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Changes to business and other regulations usually come into force on 1 October and 6 April and some quite important ones came on line in October 2011. Business legal requirements like these are usually mandatory although some already in force, for example concerning maternity leave may not apply to a business with less than a certain number of staff but it is totally essential that you seek good quality law advice before starting to employ staff or to trade. Some businesses, for example food industries, are very closely monitored and regulated and this is as it should be. Others have fewer rules but even so, ignorance of the law is no defence and you might find that your self employment ideas sink before they have even begun to swim.
One of the main changes that came into force in October 2011 was concerning the minimum wage. There are four bands in the structure if you include the apprentice rate, which is unlikely to apply to you if your business is mainly to provide you with some extra income working for yourself. Nevertheless, you should be aware of all of the levels which are £6.08 for all workers over 21, £4.98 between 19 and 20, £3.68 to all workers below 18 who are also over the minimum school leaving age and finally the apprentice rate at £2.60. These are absolutely set in stone and can’t be overridden just because a worker is part time or has flexible working arrangements.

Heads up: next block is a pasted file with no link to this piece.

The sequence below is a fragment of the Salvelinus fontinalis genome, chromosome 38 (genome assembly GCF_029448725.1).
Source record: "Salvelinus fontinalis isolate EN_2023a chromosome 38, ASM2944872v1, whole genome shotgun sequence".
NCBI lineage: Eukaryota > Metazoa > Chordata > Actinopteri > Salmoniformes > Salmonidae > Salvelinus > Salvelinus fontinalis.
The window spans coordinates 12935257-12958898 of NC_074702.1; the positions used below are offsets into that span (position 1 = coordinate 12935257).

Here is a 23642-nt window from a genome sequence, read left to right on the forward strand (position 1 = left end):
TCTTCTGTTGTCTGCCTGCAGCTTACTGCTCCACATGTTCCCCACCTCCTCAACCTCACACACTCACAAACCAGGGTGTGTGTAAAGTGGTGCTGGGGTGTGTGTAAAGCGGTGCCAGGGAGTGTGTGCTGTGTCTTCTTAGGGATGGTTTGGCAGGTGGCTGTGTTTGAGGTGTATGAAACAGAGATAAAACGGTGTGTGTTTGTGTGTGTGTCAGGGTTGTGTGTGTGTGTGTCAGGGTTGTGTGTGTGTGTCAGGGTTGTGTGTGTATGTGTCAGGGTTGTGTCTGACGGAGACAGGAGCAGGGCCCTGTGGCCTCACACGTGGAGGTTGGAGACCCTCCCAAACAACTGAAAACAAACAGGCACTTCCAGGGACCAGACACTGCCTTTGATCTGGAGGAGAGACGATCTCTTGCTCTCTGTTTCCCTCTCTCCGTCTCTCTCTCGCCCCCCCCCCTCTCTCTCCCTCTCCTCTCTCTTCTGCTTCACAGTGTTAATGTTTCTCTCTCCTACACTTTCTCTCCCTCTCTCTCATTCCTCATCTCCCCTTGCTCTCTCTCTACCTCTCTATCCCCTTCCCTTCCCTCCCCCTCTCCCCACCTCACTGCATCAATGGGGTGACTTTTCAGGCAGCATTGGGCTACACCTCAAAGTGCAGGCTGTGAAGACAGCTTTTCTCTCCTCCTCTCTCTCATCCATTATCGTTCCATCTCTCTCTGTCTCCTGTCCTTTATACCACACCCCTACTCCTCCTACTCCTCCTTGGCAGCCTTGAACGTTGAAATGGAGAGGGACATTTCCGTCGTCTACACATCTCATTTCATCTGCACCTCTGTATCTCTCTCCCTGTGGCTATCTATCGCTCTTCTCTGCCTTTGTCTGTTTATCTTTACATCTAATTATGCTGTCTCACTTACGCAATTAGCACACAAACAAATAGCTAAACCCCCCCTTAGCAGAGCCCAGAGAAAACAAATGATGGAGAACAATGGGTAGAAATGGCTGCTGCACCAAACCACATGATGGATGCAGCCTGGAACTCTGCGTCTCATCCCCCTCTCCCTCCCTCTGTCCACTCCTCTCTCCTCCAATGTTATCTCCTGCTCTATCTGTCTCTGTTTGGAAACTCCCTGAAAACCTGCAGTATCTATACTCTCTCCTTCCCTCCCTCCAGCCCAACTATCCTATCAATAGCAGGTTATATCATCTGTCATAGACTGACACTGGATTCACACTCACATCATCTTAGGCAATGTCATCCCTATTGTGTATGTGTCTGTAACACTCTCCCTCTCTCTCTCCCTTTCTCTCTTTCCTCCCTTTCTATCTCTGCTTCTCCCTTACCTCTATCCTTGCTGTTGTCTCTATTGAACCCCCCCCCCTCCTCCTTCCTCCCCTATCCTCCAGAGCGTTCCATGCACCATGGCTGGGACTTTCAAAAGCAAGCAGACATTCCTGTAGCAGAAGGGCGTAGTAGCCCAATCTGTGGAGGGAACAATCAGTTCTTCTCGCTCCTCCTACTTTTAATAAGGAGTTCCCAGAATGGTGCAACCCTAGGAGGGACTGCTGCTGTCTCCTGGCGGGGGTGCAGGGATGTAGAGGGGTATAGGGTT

In fact, the two other main changes will possibly affect the owner of a small business more even than the minimum wage. First is the scrapping of the default retirement age. It has been illegal for a long time to discriminate by reason of age alone, and now it is not lawful to retire a member of staff at what was once considered the retirement ‘age’. The other rule changes apply to agency or temporary workers. From 1 October 2011, agency workers are treated far more like a permanent member of staff. From the very first day on the job, temporary workers must be able to access all the facilities that permanent staff can and, more importantly perhaps, must be allowed to see all adverts for job vacancies and the opportunity to apply for them. After 12 weeks, they are entitled to holiday pay, overtime and any bonuses and perks open to permanent staff.
Flexibility is very important in a business’s early years and so some of these changes may have quite an impact on you. Before you make any wide ranging changes on the back of these new regulations, it would be wise to check with an expert in legal issues in business to make sure that you are still within the law. If your business is very small, you are more likely to rely on agency or temporary staff, especially if your work is seasonal, so these changes could be serious. But don’t forget why you went into business; you liked the idea of working for yourself and the freedom and flexibility that it would bring. If necessary, adjust your workforce numbers, but don’t be tempted to flout the rules.